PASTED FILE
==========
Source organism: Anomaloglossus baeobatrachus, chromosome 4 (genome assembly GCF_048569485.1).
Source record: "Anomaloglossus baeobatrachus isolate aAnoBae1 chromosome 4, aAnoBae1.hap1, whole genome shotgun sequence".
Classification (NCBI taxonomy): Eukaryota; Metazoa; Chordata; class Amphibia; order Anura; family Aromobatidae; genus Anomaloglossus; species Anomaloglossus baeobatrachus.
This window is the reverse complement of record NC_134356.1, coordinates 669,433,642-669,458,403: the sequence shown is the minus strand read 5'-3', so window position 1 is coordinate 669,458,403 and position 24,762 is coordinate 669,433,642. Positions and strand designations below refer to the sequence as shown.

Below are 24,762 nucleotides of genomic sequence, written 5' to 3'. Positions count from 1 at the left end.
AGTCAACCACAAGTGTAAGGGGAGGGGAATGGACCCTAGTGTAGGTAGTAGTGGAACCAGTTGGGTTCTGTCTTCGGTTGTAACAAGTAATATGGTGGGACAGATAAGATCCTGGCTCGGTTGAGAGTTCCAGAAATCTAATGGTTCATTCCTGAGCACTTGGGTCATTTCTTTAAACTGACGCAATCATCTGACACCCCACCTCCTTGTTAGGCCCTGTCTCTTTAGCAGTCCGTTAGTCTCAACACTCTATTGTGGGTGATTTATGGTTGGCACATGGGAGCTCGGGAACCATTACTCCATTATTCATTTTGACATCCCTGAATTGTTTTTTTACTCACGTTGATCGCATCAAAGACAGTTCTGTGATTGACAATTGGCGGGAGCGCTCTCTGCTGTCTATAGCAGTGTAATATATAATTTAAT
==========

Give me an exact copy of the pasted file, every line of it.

Source organism: Anomaloglossus baeobatrachus, chromosome 4 (genome assembly GCF_048569485.1).
Source record: "Anomaloglossus baeobatrachus isolate aAnoBae1 chromosome 4, aAnoBae1.hap1, whole genome shotgun sequence".
Classification (NCBI taxonomy): Eukaryota; Metazoa; Chordata; class Amphibia; order Anura; family Aromobatidae; genus Anomaloglossus; species Anomaloglossus baeobatrachus.
This window is the reverse complement of record NC_134356.1, coordinates 669,433,642-669,458,403: the sequence shown is the minus strand read 5'-3', so window position 1 is coordinate 669,458,403 and position 24,762 is coordinate 669,433,642. Positions and strand designations below refer to the sequence as shown.

Below are 24,762 nucleotides of genomic sequence, written 5' to 3'. Positions count from 1 at the left end.
AGTCAACCACAAGTGTAAGGGGAGGGGAATGGACCCTAGTGTAGGTAGTAGTGGAACCAGTTGGGTTCTGTCTTCGGTTGTAACAAGTAATATGGTGGGACAGATAAGATCCTGGCTCGGTTGAGAGTTCCAGAAATCTAATGGTTCATTCCTGAGCACTTGGGTCATTTCTTTAAACTGACGCAATCATCTGACACCCCACCTCCTTGTTAGGCCCTGTCTCTTTAGCAGTCCGTTAGTCTCAACACTCTATTGTGGGTGATTTATGGTTGGCACATGGGAGCTCGGGAACCATTACTCCATTATTCATTTTGACATCCCTGAATTGTTTTTTTACTCACGTTGATCGCATCAAAGACAGTTCTGTGATTGACAATTGGCGGGAGCGCTCTCTGCTGTCTATAGCAGTGTAATATATAATTTAAT